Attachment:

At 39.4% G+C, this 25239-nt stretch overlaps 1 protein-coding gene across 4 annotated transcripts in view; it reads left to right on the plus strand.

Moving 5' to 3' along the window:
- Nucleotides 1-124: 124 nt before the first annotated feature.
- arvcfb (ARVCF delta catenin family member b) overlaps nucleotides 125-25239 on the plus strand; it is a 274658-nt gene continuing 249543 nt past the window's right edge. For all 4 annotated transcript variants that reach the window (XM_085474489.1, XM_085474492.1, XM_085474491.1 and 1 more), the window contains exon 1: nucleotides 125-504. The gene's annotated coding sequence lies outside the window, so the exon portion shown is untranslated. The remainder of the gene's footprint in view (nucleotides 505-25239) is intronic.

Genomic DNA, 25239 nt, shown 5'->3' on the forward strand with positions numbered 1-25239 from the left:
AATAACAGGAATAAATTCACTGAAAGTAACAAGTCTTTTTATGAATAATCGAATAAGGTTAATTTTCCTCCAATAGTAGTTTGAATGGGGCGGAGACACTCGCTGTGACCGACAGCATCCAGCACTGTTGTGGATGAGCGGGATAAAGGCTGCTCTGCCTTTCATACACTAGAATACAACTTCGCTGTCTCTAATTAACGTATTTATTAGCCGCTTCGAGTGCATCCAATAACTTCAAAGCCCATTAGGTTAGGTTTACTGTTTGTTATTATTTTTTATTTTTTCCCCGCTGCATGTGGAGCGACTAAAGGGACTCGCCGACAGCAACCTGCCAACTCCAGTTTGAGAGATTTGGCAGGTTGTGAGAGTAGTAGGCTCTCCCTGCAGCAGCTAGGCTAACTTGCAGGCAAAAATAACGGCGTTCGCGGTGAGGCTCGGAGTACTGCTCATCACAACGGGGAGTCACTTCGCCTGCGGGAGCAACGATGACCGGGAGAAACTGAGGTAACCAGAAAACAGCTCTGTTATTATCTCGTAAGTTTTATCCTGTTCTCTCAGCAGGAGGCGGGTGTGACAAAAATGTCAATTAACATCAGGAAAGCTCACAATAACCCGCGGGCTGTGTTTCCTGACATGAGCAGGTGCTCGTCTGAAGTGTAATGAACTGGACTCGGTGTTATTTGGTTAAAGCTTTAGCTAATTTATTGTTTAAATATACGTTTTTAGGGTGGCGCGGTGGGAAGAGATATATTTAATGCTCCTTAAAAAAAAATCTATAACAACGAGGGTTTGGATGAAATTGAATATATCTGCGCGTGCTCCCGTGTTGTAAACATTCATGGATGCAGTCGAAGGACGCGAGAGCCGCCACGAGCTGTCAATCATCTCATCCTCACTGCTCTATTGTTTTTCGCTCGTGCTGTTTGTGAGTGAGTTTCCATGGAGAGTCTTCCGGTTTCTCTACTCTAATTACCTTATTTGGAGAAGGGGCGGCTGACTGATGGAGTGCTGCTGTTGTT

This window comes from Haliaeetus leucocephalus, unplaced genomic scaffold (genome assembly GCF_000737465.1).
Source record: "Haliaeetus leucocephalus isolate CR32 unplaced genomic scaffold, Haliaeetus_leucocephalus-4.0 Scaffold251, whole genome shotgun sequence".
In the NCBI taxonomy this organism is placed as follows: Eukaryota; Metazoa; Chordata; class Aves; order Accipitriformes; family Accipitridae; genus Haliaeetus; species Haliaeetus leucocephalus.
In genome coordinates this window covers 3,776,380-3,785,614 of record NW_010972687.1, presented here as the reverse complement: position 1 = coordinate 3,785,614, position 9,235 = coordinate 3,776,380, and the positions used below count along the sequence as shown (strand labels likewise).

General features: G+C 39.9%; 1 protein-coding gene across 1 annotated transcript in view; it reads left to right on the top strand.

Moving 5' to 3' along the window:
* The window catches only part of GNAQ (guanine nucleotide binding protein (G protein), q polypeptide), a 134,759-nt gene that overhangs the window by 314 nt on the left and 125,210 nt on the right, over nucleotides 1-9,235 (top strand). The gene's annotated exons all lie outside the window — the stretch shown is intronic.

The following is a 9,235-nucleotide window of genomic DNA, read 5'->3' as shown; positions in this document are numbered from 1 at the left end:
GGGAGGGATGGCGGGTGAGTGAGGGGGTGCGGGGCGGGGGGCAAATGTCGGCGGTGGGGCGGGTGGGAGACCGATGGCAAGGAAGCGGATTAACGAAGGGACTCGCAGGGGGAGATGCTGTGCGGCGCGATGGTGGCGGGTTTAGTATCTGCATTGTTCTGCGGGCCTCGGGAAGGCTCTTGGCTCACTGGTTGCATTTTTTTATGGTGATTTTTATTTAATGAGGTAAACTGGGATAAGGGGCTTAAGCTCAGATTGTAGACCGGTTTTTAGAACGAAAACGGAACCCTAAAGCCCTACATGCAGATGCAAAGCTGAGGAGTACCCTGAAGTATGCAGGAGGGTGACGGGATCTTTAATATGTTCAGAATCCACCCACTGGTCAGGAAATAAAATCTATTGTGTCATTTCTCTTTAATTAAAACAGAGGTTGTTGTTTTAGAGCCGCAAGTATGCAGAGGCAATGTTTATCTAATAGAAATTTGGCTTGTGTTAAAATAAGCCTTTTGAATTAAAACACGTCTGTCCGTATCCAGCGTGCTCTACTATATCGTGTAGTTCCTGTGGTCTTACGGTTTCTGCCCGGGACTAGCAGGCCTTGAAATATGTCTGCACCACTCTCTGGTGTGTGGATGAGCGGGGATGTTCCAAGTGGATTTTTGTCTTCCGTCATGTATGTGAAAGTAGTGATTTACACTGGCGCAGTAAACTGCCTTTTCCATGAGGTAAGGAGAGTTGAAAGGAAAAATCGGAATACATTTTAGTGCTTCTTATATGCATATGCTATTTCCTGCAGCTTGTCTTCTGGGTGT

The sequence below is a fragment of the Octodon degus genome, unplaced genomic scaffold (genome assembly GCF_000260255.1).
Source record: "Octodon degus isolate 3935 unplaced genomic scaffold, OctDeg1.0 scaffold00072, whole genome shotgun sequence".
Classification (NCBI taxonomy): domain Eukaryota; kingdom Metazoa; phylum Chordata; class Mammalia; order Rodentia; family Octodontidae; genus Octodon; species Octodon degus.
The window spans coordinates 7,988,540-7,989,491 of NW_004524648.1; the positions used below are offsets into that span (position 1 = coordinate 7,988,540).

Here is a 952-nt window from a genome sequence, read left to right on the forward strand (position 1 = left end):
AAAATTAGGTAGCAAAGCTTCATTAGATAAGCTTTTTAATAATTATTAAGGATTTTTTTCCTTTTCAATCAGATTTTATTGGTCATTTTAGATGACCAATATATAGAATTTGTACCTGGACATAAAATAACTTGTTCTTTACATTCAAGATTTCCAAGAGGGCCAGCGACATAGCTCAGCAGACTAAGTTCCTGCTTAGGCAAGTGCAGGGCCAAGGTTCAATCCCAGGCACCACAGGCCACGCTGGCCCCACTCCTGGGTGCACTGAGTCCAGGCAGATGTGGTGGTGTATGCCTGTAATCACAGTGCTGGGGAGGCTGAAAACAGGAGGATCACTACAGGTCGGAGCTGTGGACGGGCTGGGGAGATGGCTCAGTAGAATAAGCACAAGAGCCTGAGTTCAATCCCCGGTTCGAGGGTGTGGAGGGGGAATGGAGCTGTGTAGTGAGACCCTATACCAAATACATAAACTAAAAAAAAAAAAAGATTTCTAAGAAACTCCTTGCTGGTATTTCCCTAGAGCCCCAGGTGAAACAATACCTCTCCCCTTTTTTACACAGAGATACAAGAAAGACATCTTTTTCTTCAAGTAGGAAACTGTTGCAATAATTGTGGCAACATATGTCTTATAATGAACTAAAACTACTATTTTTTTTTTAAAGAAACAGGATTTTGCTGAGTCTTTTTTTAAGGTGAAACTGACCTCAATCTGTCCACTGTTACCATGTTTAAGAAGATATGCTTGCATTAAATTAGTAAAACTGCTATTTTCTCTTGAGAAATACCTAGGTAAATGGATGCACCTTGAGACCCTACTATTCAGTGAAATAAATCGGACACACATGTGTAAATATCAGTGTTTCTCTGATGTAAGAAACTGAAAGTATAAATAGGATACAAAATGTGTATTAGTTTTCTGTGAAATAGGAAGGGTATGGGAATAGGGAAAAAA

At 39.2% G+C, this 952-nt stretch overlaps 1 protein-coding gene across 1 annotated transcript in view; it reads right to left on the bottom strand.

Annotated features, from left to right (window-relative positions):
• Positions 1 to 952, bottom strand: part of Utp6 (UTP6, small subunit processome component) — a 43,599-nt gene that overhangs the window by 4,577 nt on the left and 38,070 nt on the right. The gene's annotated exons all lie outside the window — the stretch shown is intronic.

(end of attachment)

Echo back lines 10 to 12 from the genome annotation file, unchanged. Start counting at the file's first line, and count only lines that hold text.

In genome coordinates this window covers 3,776,380-3,785,614 of record NW_010972687.1, presented here as the reverse complement: position 1 = coordinate 3,785,614, position 9,235 = coordinate 3,776,380, and the positions used below count along the sequence as shown (strand labels likewise).

General features: G+C 39.9%; 1 protein-coding gene across 1 annotated transcript in view; it reads left to right on the top strand.

Moving 5' to 3' along the window: